|Written by Noah Fleming|
|Sunday, 28 September 2008|
In 1983, it was "Risky Business" that started it all. However, at this beginning stage, the teen film was actually about something, other than vulgar humor. There is a level of humanness to the film that exceeds those of its successors. On surface it may seem like a teen sex film, but underneath the film delves into the stresses of the future, mistakes and responsibility.
Director/writer, Paul Brickman took a chance on a relatively unknown cast. Tom Cruise stars in perhaps what you could call his first major starring role as Joel Goodsen. He is the son of wealthy Chicago suburbanites. Joel is struggling with the pressures and aspirations of becoming the next future business leader of America and attending an Ivy League school. To top it all off, his virginal status is haunting his dreams.
While his parents are away for the week, Joel, pressured by his friend Miles (Curtis Armstrong), hires a prostitute for the evening. The first guest is unexpectedly the wrong sex, but then comes Lana (Rebecca De Mornay). De Mornay's fresh face and confident attitude was a turning point for 1980's films.
After a wonderful night together, Joel leaves Lana alone in his house to fetch the $300 he owes her from the bank. Upon returning, surprise surprise, Lana has disappeared, and with a valuable crystal egg in tow. Finally able to track her down, Joel inadvertently gets drawn into a heated argument between Lana and her pimp, Guido (Joe Pantoliano).
Unable to get Lana, and now her friend Vicki (Shera Danese) to leave his home, he goes with the flow. This leads him into unimaginable angst as he ruins his dad's Porsche, gets suspended from school, and starts a brothel for his and Lana's friends in order to raise money. Not to mention, Guido is still after him.
"Risky Business" is a true embodiment of the times in which it represents. Greed at all costs. Normally the audience would be appalled by Joel's creation of a brothel, but somehow, we root for him to succeed, and even for him to get the girl. This film launched Tom Cruise into stardom, as well as Rebecca De Mornay for that matter.
The video quality of the Blu-ray release is average at best. The video certainly looks great on Blu-ray as compared its DVD counterpart, however, it is far form the best Warner Bros. release. The colors are inaccurate, leaving the fleshtones with a red hue. The black levels are decent for a 1983 film, but the shadow delineation leaves much to the imagination. Details are lost in patches of black. I don't mind the 1980s look to the film. I don't expect it to look like a 2008 blockbuster on Blu-ray. However, the random appearance of noise blocks in the image and a wavering balance between sharpness and softness, leaves the image looking dirty and flat. While certainly enjoyable on Blu-ray, it could use a better restoration and transfer job.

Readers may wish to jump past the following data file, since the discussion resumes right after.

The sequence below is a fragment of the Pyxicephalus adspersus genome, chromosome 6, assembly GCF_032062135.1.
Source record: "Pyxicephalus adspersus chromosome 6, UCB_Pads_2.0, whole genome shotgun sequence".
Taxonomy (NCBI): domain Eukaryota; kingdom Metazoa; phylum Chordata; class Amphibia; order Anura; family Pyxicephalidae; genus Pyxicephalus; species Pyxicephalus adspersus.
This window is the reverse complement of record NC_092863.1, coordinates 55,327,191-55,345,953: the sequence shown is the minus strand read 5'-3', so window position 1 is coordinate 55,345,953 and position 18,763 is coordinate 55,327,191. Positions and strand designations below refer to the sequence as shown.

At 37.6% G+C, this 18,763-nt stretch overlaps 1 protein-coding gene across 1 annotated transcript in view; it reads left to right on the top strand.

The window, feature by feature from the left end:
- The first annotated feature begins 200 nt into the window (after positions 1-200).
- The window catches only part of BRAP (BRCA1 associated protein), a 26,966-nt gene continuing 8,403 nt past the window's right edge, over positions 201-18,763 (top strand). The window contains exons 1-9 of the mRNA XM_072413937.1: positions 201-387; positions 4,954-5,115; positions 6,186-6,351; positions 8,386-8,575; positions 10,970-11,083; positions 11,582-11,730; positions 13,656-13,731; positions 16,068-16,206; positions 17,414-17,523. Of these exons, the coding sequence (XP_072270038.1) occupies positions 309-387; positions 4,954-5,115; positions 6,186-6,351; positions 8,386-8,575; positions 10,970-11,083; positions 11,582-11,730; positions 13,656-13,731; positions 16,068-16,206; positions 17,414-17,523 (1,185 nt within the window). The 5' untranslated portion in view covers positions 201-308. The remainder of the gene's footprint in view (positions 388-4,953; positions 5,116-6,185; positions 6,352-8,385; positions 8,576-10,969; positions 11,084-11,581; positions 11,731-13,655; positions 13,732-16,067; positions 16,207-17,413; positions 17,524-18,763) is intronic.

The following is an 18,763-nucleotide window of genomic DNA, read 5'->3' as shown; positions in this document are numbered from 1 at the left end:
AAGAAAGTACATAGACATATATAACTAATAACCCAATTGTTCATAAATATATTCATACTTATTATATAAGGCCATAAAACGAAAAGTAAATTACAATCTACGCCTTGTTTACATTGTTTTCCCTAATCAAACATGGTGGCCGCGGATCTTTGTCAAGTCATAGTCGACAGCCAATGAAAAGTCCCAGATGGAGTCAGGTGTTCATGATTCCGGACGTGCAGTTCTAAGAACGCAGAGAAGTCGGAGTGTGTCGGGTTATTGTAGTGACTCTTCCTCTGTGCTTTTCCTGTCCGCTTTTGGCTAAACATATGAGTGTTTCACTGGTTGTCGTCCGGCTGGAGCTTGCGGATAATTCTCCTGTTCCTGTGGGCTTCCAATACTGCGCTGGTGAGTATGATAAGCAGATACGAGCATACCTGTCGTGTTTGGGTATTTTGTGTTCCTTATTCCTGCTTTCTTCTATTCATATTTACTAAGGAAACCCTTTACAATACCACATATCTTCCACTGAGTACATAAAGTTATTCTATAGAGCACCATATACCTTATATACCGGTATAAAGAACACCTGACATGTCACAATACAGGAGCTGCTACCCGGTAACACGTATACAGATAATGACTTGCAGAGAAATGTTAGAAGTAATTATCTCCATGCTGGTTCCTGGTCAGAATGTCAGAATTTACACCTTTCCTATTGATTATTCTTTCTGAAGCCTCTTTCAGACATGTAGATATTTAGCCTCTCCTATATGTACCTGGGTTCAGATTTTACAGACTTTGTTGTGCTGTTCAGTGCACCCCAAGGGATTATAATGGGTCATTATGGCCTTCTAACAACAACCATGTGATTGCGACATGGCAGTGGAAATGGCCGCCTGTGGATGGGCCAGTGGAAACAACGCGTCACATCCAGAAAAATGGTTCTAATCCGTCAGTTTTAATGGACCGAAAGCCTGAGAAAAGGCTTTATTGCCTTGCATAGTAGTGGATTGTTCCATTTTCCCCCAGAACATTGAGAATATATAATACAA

The audio is presented in a Dolby TrueHD 5.1 format. I have mixed feelings about this upgrade. At certain points in the film I feel like Warners did a terrific job, while at other times I feel as though the soundtrack falls flat. Tangerine Dream's incredible score for the film gets little upgrade into the surround channels. Nor does the LFE channel make use of the score. Ambiences are light in the surround channels. The dialogue is present and clear, but lacks the full sounding vocals of most other 1980's films. Dynamics favor the pop music present in the film. In fact, the best sound in the film comes during the playback of Phil Collins' "In the Air Tonight" during the train sequence. The fidelity of the song comes through extremely powerful. It is almost too much. The spatial imaging of the song is terrific. In terms musical 5.1 movement, this song is given better treatment than most albums on DVD-Audio and SACD. I was extremely impressed during that part. The rest of the soundtrack is decent, but hardly worth branding Dolby TrueHD.
Bonus features are sparse but engaging on this release. One of the best aspects of the extra features is that they have been upgraded to high definition, rare for the age of the film. First, there is a featurette, "Risky Business: The 25th Anniversary Retrospective." This feature is a compilation of interviews by the cast and crew, mainly remensciening about the making of the film. Next, are the screen tests of Tom Cruise and Rebecca De Mornay. There are a couple of enlightening moments here, but nothing major overall. Then there is a director's cut of the ending. The ending is worth watching, but you may end up actually preferring the theatrical cut. Finally there is the original theatrical trailer.
Exclusive to the Blu-ray is a Picture-in-Picture commentary. There is no audio-only option available, but this is definitely the best feature on the disc and worth watching for sure. Finally, the Blu-ray release also comes with a Digital Copy for use on your computer or iPod, PC only it appears.
"Risky Business" is a remarkable film in its genre. It gives the audience insight as well as entertaining. The video and audio quality may be disappointing to hardcore viewers, but the average interested viewer will find it more than satisfactory. I recommend picking up this disc.